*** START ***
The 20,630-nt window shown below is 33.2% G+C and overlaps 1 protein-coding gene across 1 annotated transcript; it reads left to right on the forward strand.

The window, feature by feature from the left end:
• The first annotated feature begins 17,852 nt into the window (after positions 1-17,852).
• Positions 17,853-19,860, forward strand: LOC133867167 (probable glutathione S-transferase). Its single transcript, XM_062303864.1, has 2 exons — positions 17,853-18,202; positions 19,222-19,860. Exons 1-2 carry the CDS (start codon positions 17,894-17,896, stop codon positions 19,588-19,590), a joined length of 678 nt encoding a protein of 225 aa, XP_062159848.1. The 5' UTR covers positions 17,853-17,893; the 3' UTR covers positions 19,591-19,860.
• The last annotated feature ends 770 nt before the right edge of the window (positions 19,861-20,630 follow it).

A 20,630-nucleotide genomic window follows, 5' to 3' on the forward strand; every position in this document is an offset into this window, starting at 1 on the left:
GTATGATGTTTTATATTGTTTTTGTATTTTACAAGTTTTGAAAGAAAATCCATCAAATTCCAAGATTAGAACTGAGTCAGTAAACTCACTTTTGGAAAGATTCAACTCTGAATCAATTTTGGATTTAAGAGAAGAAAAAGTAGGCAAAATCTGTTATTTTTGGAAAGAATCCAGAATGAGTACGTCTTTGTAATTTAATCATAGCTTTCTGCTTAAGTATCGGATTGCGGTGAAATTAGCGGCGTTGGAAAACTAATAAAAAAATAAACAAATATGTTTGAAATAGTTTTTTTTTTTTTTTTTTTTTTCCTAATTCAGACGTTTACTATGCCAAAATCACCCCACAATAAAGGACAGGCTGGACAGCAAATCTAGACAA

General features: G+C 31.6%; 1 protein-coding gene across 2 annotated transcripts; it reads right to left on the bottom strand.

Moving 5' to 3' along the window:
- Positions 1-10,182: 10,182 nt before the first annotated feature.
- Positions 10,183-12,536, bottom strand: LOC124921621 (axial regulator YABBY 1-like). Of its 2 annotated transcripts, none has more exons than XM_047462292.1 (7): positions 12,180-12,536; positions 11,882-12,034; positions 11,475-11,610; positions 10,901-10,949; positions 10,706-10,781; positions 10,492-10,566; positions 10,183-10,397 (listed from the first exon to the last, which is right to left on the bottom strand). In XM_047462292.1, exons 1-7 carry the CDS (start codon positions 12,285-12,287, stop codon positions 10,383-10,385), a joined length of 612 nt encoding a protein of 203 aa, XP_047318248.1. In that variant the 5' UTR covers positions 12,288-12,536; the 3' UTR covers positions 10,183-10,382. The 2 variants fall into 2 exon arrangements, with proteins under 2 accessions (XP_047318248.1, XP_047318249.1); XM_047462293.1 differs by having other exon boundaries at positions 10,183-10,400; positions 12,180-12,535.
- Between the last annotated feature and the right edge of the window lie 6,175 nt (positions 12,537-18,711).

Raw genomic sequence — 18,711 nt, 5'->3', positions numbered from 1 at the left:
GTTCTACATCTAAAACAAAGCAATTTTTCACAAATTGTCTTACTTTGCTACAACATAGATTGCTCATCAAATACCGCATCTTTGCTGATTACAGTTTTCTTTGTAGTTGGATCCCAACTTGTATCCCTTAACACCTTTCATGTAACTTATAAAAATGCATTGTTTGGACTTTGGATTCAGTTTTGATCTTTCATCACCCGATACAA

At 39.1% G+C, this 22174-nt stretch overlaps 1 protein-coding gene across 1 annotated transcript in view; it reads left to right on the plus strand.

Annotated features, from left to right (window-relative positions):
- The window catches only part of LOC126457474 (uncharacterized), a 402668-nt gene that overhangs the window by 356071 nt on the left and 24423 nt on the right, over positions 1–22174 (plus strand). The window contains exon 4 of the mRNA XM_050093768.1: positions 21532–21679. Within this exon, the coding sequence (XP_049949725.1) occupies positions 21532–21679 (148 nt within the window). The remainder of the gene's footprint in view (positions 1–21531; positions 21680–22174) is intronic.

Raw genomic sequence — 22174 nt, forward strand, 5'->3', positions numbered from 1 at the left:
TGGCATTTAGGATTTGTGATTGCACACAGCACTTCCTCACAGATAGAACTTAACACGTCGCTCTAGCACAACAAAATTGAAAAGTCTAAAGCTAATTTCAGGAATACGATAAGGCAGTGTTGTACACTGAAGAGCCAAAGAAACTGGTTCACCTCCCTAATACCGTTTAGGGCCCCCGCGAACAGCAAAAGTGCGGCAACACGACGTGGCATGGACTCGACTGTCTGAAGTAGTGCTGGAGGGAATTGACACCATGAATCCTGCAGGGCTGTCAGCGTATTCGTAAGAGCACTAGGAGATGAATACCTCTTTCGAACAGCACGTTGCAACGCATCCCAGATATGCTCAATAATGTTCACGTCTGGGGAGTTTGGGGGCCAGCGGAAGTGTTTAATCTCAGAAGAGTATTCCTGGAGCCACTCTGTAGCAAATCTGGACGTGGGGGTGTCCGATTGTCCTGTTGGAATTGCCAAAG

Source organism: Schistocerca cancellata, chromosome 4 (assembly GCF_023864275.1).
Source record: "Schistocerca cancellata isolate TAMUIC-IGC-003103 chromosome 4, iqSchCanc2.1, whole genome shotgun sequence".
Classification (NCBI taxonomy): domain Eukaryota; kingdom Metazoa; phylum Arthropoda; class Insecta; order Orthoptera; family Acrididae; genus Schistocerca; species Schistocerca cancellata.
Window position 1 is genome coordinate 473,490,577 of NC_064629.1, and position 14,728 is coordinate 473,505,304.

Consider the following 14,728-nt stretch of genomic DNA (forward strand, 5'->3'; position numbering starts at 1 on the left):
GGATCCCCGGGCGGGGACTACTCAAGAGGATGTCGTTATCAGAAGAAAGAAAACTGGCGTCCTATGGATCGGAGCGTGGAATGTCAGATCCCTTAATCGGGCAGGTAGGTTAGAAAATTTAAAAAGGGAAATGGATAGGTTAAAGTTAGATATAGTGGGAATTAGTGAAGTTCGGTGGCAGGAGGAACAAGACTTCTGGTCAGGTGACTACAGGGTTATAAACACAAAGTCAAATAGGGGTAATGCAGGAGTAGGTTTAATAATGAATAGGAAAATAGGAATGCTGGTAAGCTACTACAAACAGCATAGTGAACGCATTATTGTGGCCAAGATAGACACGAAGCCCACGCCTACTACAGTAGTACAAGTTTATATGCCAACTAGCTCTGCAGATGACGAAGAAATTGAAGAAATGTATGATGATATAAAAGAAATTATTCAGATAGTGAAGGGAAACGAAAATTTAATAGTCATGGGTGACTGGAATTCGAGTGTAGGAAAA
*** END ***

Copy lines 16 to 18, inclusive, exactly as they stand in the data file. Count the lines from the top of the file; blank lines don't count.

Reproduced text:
Annotated features, from left to right (window-relative positions):
- The window catches only part of LOC126457474 (uncharacterized), a 402668-nt gene that overhangs the window by 356071 nt on the left and 24423 nt on the right, over positions 1–22174 (plus strand). The window contains exon 4 of the mRNA XM_050093768.1: positions 21532–21679. Within this exon, the coding sequence (XP_049949725.1) occupies positions 21532–21679 (148 nt within the window). The remainder of the gene's footprint in view (positions 1–21531; positions 21680–22174) is intronic.

Raw genomic sequence — 22174 nt, forward strand, 5'->3', positions numbered from 1 at the left: